"They lived upon teepsinna (wild turnips) and berries for many days. They were almost famished for meat. The old man was too feeble to hunt successfully. One day in this desolate camp a young Cree maiden--for such they were--declared that she could no longer sit still and see her peo- ple suffer. She took down her dead father's second bow and quiver full of arrows, and begged her old grandmother to accompany her to Lake Wana- giska, where she knew that moose had oftentimes been found. I forgot to tell you that her name was Manitoshaw.
This Manitoshaw and her old grandmother, Nawakewee, took each a pony and went far up into the woods on the side of the mountain. They pitched their wigwam just out of sight of the lake, and hobbled their ponies. Then the old woman said to Manitoshaw:
"'Go, my granddaughter, to the outlet of the Wanagiska, and see if there are any moose tracks there. When I was a young woman, I came here with your father's father, and we pitched our tent near this spot. In the night there came three dif- ferent moose. Bring me leaves of the birch and cedar twigs; I will make medicine for moose,' she added.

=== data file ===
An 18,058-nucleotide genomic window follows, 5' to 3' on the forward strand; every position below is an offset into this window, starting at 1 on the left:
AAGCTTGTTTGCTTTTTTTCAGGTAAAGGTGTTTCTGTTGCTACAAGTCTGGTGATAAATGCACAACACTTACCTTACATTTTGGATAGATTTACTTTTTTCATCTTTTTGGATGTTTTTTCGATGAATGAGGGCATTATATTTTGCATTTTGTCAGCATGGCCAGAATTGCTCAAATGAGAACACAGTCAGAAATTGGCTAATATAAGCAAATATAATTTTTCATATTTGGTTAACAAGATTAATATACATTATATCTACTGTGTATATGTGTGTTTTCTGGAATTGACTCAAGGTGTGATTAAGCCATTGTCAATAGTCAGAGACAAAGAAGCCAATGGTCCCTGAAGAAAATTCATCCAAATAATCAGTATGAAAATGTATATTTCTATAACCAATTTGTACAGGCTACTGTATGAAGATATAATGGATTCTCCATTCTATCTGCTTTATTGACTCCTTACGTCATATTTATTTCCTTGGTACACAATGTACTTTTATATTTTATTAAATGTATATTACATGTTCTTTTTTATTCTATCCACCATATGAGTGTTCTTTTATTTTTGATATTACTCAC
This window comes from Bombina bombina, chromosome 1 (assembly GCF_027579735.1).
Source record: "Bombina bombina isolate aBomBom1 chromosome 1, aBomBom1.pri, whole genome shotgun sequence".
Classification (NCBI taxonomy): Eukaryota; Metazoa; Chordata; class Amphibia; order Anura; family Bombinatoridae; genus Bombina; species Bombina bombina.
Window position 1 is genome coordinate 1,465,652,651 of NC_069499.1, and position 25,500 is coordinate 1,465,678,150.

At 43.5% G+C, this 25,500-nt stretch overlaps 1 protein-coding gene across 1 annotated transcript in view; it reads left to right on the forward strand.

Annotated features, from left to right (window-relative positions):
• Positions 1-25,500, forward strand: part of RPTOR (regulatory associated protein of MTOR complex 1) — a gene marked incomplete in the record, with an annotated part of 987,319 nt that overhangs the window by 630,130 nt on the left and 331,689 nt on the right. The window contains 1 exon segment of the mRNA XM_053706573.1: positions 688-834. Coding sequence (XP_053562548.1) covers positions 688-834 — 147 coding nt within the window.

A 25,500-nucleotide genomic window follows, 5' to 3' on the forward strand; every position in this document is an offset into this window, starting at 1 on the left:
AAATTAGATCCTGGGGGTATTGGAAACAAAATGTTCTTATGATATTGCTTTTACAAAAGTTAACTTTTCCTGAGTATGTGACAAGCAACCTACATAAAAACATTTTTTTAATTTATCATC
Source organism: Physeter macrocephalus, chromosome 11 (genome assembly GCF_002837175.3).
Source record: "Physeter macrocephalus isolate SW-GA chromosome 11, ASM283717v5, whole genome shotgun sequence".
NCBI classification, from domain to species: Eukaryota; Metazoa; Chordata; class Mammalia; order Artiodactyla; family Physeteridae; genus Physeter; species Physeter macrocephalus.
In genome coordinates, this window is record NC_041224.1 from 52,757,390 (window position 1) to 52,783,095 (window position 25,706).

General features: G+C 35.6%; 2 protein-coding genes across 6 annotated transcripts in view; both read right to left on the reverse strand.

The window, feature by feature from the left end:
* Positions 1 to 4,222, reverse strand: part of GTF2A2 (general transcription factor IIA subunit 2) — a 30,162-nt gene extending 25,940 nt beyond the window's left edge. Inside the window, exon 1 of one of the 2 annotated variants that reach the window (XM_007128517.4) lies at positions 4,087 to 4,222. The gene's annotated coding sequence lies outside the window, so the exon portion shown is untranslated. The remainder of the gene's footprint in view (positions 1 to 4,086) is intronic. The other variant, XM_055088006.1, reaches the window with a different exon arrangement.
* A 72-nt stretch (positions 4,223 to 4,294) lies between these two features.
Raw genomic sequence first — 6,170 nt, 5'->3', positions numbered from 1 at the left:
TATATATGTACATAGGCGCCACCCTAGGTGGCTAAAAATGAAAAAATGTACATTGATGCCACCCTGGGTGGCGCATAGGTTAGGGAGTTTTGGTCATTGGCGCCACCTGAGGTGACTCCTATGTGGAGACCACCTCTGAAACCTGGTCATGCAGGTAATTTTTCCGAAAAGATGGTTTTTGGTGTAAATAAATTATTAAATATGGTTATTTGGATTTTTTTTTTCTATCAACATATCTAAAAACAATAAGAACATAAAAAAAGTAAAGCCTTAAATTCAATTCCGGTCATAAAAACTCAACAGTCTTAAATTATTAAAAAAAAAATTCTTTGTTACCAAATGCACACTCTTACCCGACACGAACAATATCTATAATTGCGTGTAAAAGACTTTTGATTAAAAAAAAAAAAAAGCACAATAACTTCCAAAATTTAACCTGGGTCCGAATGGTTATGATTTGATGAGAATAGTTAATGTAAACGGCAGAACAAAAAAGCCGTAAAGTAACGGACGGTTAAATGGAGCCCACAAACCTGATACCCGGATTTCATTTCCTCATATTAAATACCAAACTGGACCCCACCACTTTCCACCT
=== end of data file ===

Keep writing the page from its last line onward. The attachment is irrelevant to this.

Manitoshaw obediently disappeared in the woods. It was a grove of birch and willow, with two good springs. Down below was a marshy place. Nawakewee had bidden the maiden look for nib- bled birch and willow twigs, for the moose loves to eat them, and to have her arrow ready upon the bow-string. I have seen this very place many a time," added my uncle, and this simple remark gave to the story an air of real- ity.
"The Cree maiden went first to the spring, and there found fresh tracks of the animal she sought. She gathered some cedar berries and chewed them, and rubbed some of them on her garments so that the moose might not scent her. The sun was al- ready set, and she felt she must return to Na- wakewee.
"Just then Hinhankaga, the hooting owl, gave his doleful night call. The girl stopped and lis- tened attentively.
"'I thought it was a lover's call,' she whispered to herself. A singular challenge pealed across the lake. She recognized the alarm call of the loon, and fancied that the bird might have caught a glimpse of her game.
"Soon she was within a few paces of the tem- porary lodge of pine boughs and ferns which the grandmother had constructed. The old woman met her on the trail.